The Moral Bankruptcy of Law and Order Politics
Shayok Chakraborty | April 14, 2017, noon
On April 6, Heather Mac Donald was scheduled to speak at Claremont McKenna College. Mac Donald has emerged as the academic center of the anti-Black Lives Matter (BLM) movement. Despite her repute, a close analysis of her claims reveals that Mac Donald peddles a morally bankrupt and deeply racist ideology, rooted fundamentally in half-truths and sometimes outright lies.
Mac Donald’s central thesis is that crime is a greater threat to black lives than police, and that police are in fact the most “pro-Black Lives Matter” institution in America, because they fight crime. If we look at the numbers in a vacuum, it is true that more black people die from homicide than to officer shootings.
However, this fundamentally misses the point of BLM and oversimplifies the issue of crime. Several studies point to the role of concentrated poverty, unemployment, and general deprivation of opportunity in creating high crime rates. These socioeconomic factors erode informal social controls, community cohesion, and collective efficacy that would ordinarily control crime and deviant behavior.
The source of this poverty and unemployment is fundamentally in systemic racism. One extremely influential example of this is the steady leak of manufacturing jobs from black urban neighborhoods, and the systematic denial of educational and worker retraining opportunities to black people which left many of them jobless.
BLM stands firmly against such systemic racism — according to their website, their mission is to “[broaden] the conversation around state violence to include all of the ways in which Black people are intentionally left powerless at the hands of the state.” Mac Donald simply prescribes more police, ignoring the systemic causes of crime and poverty in favor of more punishment.
Mac Donald makes other severely inaccurate claims about police violence. For example, she claims that the disproportionately high amounts of police shootings and use of force on black people are a result of higher crime in those neighborhoods. However, studies by the Center for Policing Equity in 2016, and by UC Davis in 2015, have found “no relationship” between rates of levels of violent crime by race and racial bias in police shootings, and that high-crime cities did not necessarily experience more shootings than low-crime cities. A 2016 Harvard study found that police officers were significantly more likely to use nonlethal force on black citizens, whether the black person was compliant with the officers’ orders or not.
This is only the violence that is recorded in some way by police. Police departments across America have a severe lack of accountability structures and effective civilian oversight, the “blue code of silence” that encourages officers not to “snitch” on each other, and a lack of transparent, reliable use of force data.
This cultivates a highly permissive environment for misconduct. Mac Donald ignores the abusive culture and lack of community control of so many police departments, which has its most severe effects on marginalized communities that cannot fight back.
Mac Donald also claims that “Broken Windows policing” is a necessary crime-fighting tactic that saves black lives. Broken Windows has a definitively racist impact, punishing poor communities of color for activities virtually decriminalized in white neighborhoods.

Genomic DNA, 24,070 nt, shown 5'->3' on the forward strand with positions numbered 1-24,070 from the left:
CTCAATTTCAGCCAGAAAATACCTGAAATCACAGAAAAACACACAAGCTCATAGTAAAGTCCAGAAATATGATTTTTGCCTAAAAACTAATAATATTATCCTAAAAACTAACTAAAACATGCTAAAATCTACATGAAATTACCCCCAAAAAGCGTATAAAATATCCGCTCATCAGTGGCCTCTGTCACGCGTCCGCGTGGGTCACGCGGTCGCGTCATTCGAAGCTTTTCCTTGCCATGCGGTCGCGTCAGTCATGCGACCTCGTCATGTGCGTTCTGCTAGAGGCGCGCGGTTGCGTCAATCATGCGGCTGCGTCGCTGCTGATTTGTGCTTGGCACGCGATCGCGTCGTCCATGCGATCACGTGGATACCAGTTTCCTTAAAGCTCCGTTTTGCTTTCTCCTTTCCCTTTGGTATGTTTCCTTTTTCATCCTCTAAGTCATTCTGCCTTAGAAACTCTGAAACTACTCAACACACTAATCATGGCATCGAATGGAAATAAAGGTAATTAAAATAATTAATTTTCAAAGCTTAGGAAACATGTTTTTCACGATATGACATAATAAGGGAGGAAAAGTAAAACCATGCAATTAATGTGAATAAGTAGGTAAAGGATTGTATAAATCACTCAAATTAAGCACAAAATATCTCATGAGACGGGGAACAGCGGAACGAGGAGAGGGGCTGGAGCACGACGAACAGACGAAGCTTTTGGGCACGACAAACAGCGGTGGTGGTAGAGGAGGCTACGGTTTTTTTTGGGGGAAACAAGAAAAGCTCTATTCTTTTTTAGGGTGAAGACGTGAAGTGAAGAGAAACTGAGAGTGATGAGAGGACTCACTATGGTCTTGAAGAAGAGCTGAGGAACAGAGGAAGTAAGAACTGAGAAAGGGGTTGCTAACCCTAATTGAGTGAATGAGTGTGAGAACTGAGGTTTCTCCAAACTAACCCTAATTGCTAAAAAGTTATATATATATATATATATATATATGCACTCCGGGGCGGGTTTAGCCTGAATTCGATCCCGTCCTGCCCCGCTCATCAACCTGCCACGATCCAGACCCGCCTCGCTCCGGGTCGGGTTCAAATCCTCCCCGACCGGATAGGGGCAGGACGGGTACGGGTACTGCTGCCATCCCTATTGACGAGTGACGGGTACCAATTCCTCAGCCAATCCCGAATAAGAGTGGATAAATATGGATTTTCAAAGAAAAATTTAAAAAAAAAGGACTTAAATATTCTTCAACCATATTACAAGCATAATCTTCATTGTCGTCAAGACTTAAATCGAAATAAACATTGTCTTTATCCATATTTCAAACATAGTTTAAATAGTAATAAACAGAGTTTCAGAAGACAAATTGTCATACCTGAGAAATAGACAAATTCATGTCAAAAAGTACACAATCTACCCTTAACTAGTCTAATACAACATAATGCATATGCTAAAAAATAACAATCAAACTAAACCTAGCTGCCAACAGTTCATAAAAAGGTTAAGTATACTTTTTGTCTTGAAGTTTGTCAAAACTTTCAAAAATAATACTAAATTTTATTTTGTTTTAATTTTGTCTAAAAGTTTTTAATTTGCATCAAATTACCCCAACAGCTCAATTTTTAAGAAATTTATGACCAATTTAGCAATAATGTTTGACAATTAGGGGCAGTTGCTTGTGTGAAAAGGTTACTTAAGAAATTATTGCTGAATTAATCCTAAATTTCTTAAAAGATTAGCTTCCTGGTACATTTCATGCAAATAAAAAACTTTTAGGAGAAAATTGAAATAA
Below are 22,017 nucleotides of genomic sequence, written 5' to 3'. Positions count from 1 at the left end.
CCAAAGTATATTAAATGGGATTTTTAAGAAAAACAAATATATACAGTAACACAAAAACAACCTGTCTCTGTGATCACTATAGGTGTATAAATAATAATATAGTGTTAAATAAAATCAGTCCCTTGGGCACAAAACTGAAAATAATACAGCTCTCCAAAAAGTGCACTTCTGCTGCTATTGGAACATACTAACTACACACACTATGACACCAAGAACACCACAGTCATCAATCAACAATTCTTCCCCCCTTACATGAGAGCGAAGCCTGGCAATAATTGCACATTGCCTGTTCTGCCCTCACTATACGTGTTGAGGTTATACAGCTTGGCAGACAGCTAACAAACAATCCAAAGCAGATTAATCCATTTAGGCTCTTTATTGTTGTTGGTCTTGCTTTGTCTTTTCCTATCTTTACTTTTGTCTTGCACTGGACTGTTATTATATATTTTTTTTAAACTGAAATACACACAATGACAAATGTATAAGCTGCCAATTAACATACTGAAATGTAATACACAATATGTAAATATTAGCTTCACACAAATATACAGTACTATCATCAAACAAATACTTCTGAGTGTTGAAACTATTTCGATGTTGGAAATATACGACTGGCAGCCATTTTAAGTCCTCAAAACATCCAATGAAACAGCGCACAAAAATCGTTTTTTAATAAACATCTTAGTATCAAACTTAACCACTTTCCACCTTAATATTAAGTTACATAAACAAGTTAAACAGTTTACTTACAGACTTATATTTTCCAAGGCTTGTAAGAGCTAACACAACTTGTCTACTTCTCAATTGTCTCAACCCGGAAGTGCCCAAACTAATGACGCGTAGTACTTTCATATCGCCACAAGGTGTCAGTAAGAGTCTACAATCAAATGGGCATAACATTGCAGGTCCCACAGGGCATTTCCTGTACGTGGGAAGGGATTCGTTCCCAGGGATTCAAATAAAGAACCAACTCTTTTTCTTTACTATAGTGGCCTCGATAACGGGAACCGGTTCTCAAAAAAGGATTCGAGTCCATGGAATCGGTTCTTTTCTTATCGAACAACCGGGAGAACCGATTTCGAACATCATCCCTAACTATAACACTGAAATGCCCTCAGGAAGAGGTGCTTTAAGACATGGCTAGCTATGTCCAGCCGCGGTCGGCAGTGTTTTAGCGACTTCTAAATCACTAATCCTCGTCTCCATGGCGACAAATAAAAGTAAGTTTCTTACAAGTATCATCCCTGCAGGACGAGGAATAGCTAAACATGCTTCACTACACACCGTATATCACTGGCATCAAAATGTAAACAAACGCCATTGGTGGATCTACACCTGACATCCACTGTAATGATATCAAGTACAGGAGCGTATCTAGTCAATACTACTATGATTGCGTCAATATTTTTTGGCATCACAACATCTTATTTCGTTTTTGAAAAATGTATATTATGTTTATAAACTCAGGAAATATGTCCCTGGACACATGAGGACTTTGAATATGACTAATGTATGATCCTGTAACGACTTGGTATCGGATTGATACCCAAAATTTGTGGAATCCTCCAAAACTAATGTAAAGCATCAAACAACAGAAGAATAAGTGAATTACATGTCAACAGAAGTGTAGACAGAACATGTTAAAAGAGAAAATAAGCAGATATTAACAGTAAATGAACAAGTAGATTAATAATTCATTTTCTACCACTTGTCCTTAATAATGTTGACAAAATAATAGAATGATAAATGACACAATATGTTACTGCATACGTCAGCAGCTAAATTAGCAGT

Broken Windows aggressively targets low-level offenses like drug possession, marijuana usage, biking on the sidewalk, turnstile jumping, etc. to send a deterrent message to would-be criminals. However, these “offenses” occur virtually everywhere, meaning police have broad discretion in who they target.
The racism in police departments at both a policy and individual bias level guides officers to use their discretion to target poor communities of color. The Police Reform Organizing Project reports that in 2015, 92 percent of farebeating arrests and 92.5 percent of marijuana arrests were of people of color, and a CUNY Law School study found that between 2008-2011, there were eight court summonses for biking on the sidewalk in white Park Slope, but 2,050 in black Bedford-Stuyvesant. Unless we are prepared to believe that for every white sidewalk cyclist, there are 250 black sidewalk cyclists, Broken Windows is clearly applied in a discriminatory way.
There is also no reason to believe it is particularly effective in eliminating crime. Mac Donald cites the favorite example of Broken Windows advocates — Mayor Giuliani’s use of Broken Windows in the 1990s, when crime dropped precipitously in New York City. She neglects to mention that crime began to drop shortly before Giuliani came into office, and kept dropping long after he left; that similar crime drops were occurring nationally, for example in cities like San Diego that used a totally different policing strategy; and that a 2016 Inspector Generals’ report found that while Broken Windows-style quality of life arrests have dropped dramatically from 2010-2015, felony crime has continued to drop as well.
What is most astounding is Mac Donald’s utter lack of historical awareness regarding the problem of racialized police violence. Black people have been calling attention to police violence against their communities from the origins of American police departments in slave patrols, to the Black Panther Party and the Watts Riots, to Black Lives Matter today. MacDonald’s twisting of the data and narratives implies something quite dire about her: she willfully and callously blinds herself to those most targeted by racist state violence in this country for the sake of making a point.
Shayok Chakraborty PO '19 is a Public Policy Analysis-Politics Major from Los Angeles, California. He has a pretty good beard.